Featured image of post The Excessive Infrastructure Powering This Blog

The Excessive Infrastructure Powering This Blog

This blog is a static website generated with the Hugo static site generator. Simple right? Hosting this blog is another story and involves a surprising amount of infrastructure behind the scenes. Why?

This blog is a set of static HTML pages powered by the Hugo static website generator. Sounds pretty simple right? Well it is, but hosting this blog is another story involving the use of quite a few AWS services in order to meet my needs.

Some of the complexity is due to my specific requirements for this website, but I think these are reasonable for anyone hosting a static website for personal or business use. First of all, it is important to me that the site supports HTTPS. With services like Let’s Encrypt, it’s never been easier or cheaper (you can’t beat free) to obtain a certificate. Since Let’s Encrypt certificates have a 90 day expiration, the certificate renewal should be automatic. I don’t want to have to remember to manually renew the certificates every 90 days. Second, since I’m going to the trouble to support HTTPS, this should be the only option. Any HTTP request must be automatically redirected to HTTPS. In addition, I want to host the page at the root of my domain nathanharkenrider.com and redirect requests to www.nathanharkenrider.com to the root domain. Last, I want to have a “dev” environment dev.nathanharkenrider.com where I can test out new themes, hugo upgrades, and infrastructure changes without the risk of breaking the main site. The “dev” site should build off the dev branch while the main site builds off of the master branch. The entire build and deploy process should be automatic, requiring only that I commit new content to the appropriate branch in Git.

So how is this implemented? To ensure the infrastructure is repeatable, remember the “dev” environment requirement above, all infrastructure is defined using Terraform and Terragrunt. The infrastructure code isn’t published publicly but follows the patterns established in my terragrunt-multi-account-example repository closely. The “dev” and “prod” instances are defined in completely separate AWS accounts, creating a clean separation of resources and reducing the chance of mistakenly impacting “prod” while doing work in “dev”.

The content for the blog is hosted in an S3 bucket nathanharkenrider.com. A second bucket www.nathanharkenrider.com is required to handle the www redirect. This bucket is empty but is configured to redirect all requests to the root domain bucket. These buckets are associated with a pair of CloudFront distributions. Do I need a content-delivery network for this blog? No, but it is required in order to host the site with a custom domain and TLS certificate.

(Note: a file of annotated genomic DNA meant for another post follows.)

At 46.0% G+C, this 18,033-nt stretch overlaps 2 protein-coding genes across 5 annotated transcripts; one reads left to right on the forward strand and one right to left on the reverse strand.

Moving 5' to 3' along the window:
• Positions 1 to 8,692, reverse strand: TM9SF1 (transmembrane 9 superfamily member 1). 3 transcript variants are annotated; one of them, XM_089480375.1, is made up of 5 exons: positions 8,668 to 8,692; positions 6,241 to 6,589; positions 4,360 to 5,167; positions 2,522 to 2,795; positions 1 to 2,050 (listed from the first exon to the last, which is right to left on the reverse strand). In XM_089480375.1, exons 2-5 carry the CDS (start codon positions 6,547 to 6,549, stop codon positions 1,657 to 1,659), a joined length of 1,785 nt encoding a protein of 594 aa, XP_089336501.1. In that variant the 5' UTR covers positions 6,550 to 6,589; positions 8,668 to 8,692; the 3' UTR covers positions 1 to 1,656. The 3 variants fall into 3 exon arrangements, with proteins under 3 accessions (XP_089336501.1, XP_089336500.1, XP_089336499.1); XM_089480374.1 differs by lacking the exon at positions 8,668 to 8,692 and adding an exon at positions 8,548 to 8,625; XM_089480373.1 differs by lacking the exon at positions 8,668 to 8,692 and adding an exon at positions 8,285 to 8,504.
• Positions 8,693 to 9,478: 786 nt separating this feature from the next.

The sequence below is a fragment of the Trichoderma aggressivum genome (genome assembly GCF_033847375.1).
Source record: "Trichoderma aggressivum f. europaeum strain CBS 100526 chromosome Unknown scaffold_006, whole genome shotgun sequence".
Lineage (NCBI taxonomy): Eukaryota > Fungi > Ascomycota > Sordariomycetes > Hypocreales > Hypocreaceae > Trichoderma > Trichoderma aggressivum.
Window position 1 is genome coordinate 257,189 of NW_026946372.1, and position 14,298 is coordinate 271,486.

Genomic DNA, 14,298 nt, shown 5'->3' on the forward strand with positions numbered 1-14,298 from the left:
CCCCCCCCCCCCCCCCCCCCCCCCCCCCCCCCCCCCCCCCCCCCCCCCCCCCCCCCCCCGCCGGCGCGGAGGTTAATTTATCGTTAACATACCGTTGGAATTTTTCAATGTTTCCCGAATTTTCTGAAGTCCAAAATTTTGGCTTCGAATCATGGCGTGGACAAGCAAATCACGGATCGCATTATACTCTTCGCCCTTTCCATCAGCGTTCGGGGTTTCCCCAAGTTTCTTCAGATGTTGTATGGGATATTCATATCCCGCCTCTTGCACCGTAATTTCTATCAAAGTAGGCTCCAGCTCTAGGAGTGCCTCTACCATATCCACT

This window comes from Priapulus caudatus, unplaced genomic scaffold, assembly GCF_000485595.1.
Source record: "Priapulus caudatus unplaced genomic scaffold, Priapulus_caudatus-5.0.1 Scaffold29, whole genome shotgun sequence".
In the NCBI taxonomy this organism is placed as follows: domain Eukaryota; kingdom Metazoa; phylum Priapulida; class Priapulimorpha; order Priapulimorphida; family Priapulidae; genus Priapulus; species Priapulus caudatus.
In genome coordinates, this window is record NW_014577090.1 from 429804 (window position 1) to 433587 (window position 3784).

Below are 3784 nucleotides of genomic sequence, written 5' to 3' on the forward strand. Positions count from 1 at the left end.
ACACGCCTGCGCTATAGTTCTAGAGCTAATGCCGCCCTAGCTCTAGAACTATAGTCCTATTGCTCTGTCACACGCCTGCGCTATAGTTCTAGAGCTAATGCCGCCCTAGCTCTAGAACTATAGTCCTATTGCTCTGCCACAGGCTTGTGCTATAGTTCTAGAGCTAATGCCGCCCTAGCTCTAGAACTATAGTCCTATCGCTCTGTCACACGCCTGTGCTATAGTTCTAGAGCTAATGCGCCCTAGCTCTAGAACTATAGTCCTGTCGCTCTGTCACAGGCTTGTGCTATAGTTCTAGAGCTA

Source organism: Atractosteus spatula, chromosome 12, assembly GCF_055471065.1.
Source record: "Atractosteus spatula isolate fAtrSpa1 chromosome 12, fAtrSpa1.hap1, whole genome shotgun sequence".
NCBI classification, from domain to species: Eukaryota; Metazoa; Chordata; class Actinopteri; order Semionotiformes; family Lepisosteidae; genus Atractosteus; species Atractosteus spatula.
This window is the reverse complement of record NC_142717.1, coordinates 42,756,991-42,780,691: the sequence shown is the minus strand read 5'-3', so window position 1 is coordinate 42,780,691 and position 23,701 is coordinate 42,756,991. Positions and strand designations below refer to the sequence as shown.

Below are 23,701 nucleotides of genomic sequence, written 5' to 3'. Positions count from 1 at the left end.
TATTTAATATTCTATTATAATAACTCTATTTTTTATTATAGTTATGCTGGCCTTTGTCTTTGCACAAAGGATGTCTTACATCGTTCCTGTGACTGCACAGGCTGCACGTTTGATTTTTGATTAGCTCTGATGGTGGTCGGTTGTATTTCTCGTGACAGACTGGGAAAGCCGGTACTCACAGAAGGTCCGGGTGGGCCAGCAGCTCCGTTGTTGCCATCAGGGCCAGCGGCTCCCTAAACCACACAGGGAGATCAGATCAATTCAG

That brings us to the next challenge. How do I obtain a certificate, where do I store it, and how do I renew it automatically? Storage is the easiest problem to solve as AWS provides a service for this with Certificate Manager. Obtaining the certificate to begin with is a bit more challenging. To accomplish this, I wrote a Lambda function in Python which uses the Certbot library, which is a Python interface to Let’s Encrypt. Since DNS for nathanharkenrider.com is managed in Route53, the Lambda uses the DNS challenge mechanism provided by Certbot to prove domain ownership and obtain a certificate, which is then saved to Certificate Manager. To ensure the certificate is renewed before expiration, the Lambda is scheduled to be executed every 30 days via EventBridge.

Now on to the build process. This involves retrieving the blog’s source code from Github, converting the Markdown to HTML via Hugo, pushing the output to an S3 bucket, and invalidating the CloudFront distribution which forces it to fetch new content from the bucket. All of this is accomplished with AWS CodePipeline which uses CodeStar Connections to fetch the source from Github, and CodeBuild to execute the build process as specified in buildspec.yml.

Is all of this necessary? Absolutely not, but it was an interesting diversion and provided the opportunity to learn a few new things. Fortunately, it looks like DigitalOcean has largely automated most of the process I describe above. Check it out if you’re looking for a low-friction alternative for hosting a Hugo static site.

Photo credit: C├ędric VT on Unsplash.

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